Friday, April 8, 2011

Taking On A New Challenge

Rehearsals start soon for STRONGER THAN SILENCE: surviving our secrets, and I am beyond excited to participate as an actor in this very special show. This particular event is full of firsts for me - it's my first performance as ETD's newly minted Communications Director; it's my first time performing at Center on Halsted; and, most significantly, it's my first time performing a story that I edited myself.

The editing process has been very eye-opening for me. I've had the honor of bringing several different stories to life onstage during my 5+ years as an ensemble member with Erasing the Distance. The stories have all been rich and varied and touching, and I realize in retrospect that I've always just accepted them as a fully formed gift. I knew, of course, that most stories require trimming for time and/or shaping for narrative flow. But I hadn't given much thought as to exactly how the job was done, or even what an incredibly big job it was.

I agreed to edit the story I'm performing in STRONGER THAN SILENCE without having any real concept of what I'd just committed myself to. However, I soon found out! I am performing Sarah's story in the show, and the transcript of her interview was over 13 pages long. Single spaced. My task was to edit the interview down to 3 typed pages without losing the essence of her story. Immediately, I panicked. This is embarrassing to admit, but in the interest of full disclosure, I must confess that when I actually saw what a huge responsibility paring down this story was going to be, I tried to back out of it. Needless to say, that little maneuver was not successful. So, I set my mind to the work before me and jumped in.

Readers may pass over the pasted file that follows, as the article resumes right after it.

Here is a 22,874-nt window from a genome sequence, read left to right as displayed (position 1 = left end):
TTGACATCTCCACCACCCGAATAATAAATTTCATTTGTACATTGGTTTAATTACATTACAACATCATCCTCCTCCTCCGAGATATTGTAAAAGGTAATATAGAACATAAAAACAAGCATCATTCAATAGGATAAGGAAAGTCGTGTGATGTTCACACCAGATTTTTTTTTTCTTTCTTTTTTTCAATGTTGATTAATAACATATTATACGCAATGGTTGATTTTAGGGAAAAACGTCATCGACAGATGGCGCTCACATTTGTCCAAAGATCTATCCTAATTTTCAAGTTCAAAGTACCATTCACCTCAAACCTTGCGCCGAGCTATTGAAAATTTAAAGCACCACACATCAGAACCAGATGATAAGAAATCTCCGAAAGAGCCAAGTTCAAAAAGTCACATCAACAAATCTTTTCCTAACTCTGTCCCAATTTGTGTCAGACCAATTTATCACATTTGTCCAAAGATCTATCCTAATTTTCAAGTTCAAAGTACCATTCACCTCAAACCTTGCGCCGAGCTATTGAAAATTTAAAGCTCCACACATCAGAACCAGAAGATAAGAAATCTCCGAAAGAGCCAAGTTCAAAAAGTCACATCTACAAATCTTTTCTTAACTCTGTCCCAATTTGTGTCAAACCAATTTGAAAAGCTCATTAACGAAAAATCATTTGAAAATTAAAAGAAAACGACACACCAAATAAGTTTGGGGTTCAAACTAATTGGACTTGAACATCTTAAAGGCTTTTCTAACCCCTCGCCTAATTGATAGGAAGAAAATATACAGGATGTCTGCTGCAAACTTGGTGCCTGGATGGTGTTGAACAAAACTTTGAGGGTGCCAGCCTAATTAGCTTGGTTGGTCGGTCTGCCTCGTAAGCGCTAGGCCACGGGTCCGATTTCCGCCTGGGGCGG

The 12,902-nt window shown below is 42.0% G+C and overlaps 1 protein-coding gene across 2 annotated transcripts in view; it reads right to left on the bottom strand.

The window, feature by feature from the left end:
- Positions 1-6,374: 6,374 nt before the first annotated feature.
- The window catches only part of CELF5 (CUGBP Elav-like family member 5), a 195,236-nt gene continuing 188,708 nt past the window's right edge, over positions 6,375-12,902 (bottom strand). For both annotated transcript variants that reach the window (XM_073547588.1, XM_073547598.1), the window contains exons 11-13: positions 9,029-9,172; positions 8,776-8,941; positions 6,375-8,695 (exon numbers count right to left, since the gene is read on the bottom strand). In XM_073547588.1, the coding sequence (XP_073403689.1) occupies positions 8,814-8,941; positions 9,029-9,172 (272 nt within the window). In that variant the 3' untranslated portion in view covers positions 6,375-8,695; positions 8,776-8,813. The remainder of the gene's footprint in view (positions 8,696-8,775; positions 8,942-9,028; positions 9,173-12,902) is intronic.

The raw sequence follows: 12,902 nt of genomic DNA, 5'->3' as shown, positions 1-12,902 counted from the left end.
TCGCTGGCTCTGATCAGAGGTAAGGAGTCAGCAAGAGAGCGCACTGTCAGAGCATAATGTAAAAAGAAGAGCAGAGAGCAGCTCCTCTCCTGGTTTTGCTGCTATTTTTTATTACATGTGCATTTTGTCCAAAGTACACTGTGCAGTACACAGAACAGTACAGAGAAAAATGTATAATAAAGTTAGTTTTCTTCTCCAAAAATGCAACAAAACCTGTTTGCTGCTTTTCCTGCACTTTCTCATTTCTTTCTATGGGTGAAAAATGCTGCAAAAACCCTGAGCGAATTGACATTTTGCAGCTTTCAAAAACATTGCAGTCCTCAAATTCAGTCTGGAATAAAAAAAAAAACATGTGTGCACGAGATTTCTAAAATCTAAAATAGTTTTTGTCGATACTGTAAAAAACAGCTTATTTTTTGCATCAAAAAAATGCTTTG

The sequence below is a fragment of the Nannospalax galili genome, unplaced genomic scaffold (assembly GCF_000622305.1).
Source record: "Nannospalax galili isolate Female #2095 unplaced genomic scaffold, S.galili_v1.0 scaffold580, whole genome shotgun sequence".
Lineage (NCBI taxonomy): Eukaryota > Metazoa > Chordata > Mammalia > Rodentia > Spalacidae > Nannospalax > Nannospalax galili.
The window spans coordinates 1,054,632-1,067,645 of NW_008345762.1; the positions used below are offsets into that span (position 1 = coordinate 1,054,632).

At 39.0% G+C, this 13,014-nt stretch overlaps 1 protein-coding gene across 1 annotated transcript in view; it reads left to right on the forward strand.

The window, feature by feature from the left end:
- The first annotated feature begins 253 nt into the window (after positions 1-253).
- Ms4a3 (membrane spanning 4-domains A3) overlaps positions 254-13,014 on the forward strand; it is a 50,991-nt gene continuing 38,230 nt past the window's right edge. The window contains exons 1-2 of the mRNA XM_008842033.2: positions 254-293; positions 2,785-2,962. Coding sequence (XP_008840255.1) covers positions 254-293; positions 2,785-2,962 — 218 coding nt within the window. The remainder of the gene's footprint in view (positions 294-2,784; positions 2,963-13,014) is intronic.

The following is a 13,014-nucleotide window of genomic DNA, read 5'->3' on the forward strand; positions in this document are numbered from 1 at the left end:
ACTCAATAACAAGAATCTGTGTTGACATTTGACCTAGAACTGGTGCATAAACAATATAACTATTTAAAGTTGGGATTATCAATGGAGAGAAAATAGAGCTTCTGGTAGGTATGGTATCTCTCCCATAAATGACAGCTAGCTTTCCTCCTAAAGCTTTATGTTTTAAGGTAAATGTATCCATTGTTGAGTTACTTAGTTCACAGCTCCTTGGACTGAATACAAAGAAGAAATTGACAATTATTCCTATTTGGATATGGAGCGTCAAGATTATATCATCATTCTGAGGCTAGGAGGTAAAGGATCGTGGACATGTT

After several hours of agonizing edits (I believe I went through 12 drafts before I was brave enough to show my progress to anyone), I had a performance piece that fit within the show's time constraints and (I hoped) still honored the storyteller. But I was terrified to show it to Sarah. We at ETD take our responsibility of honoring our storytellers' words very seriously, so I certainly did not want Sarah to feel that her story had been compromised in any way. Thankfully, she didn't feel that way at all. She sent back a few tweaks, and we were in business! I was beyond relieved that she was pleased and comfortable with the final product. I was also pleasantly surprised to discover that, for me, the act of shepherding someone's story from its first to final incarnation was very rewarding. I felt like Sarah was with me, guiding me, as I poured over her words. I feel connected to Sarah's story in a way I wouldn't have if I'd not had this editing experience, and for that I am so grateful. And I'm more pumped than ever to bring her story from the page to the stage.

Now, on to my next task...memorizing all those lines! And rehearsing, rehearsing, rehearsing. So that when we present this and other stories on April 28th, hopefully the audience won't hear Jen Mathews. They will hear Sarah - her story, her struggle, her journey. Because Sarah's voice, like those of countless others, is a voice that deserves to be heard.

I hope you can join us. To reserve tickets, please click here.



Happy day to you and yours,

Jen

1 comment:

  1. Great post, Jen! I really appreciated hearing about your process and i can't wait to see you in performance.

    --Diana

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